Alibaba (BABA) surged Tuesday after it announced that it will be restructuring itself as a holding company and splitting into six separate entities.
These entities will split up Alibaba’s existing cloud, logistics, entertainment, and other ventures. Each of these newly formed entities will be able to individually raise funds and explore IPOs of their own.
Why are Investors Pumped?
Well, first, who doesn’t love a good IPO? Especially when it is, for better or worse, a company that has a large following. With just 37 IPOs so far this year, we are well off the 2021 record of 1,035 and set to have even fewer than last year's 181.
So six potential IPOs in the nearish future is actually a lot.
But other than getting investors’ minds running, it might signal that Chinese companies are finally finding a way to satisfy Beijing’s orders following years of harsh crackdowns on the tech sector.
'Unlock Shareholder Value and Foster Market Competitiveness'
This was seemingly the big quote from the announcement. On its own, it's just your typical business jargon. But when you consider the rich history we had the displeasure of experiencing these past few years, whew! Tears to the eyes of burned-but-hopeful investors.
Chinese companies faced record-breaking fines and overnight regulation changes that turned valuations on their heads. All done with zero regards for foreign investors.
Alibaba set an all-time high on October 19, 2020. At this time, the stock was flying high with every other tech stock, surging to its peak of $309.92 after falling to $181.30 on March 16, 2020, as markets assessed lockdowns.
Part of the irony behind the clampdown on tech stocks had to do with issues regarding the centralization of power and decision-making. This spinoff, which separates the clouds from entertainment from the supermarkets, making them all independent with their own CEOs, certainly meets those demands.
Assuming this is a move authorities looked over and blessed before the announcement, it should definitely lessen the volatility that American investors in Chinese companies have come to expect. Alibaba is far from the only company in China’s crosshairs, so if this proceeds kindly, then you can expect more of these announcements as Chinese companies aim to lessen regulatory risk.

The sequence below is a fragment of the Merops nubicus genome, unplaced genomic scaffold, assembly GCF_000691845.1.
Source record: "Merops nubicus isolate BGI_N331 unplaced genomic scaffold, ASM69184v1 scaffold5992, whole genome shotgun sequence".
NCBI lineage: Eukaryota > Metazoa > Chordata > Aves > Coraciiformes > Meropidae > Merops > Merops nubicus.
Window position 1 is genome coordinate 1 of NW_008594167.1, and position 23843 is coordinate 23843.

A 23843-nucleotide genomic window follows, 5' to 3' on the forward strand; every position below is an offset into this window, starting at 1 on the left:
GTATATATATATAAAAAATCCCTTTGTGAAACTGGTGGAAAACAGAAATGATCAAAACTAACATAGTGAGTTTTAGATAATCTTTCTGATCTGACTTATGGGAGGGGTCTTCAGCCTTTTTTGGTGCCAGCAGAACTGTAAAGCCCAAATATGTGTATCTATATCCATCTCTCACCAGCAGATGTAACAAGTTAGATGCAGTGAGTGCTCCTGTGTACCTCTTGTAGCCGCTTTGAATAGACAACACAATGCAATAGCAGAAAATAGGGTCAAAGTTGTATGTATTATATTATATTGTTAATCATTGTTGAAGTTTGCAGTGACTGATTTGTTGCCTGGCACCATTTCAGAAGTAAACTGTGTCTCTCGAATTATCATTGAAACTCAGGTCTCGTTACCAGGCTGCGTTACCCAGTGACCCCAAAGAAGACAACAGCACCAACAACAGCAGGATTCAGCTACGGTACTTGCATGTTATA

Key Word: Lessen
While the bulls have certainly come out to play following this news, many bears remain.
CFRA analyst John Freeman downgraded Alibaba shares to Strong Sell following the announcement, arguing that it makes “no economic sense”. Freeman called it a 'CCP-sponsored pump-and-dump ruse' that only gets worse if it goes through, asking: "what cloud-based business ever created value by breaking itself up into any major pieces, let alone six pieces?"
While this might lessen the regulatory risk, it surely doesn’t end it.
Spinoffs and carveouts can unlock lost potential. But this is like a shotgun divorce that immediately leads to six separate shotgun weddings. When the carveouts are voluntary, they are for the best of both the original and emerging businesses and by extension, their investors.
IPOs, while oftentimes exciting, tend to be pretty bad investments. More than 60% of IPOs from 1975 to 2011 had negative absolute returns after five years. Further, two-thirds underperform the market within three years of their IPO.
When they go right, the outsized returns are fantastic. But unicorns are rare under the best of circumstances.
What's next is anyone's guess, but with a clear goal by the Chinese government to limit the size and influence of any one company, it's hard to know how much growth potential there actually is for the companies, independent or otherwise.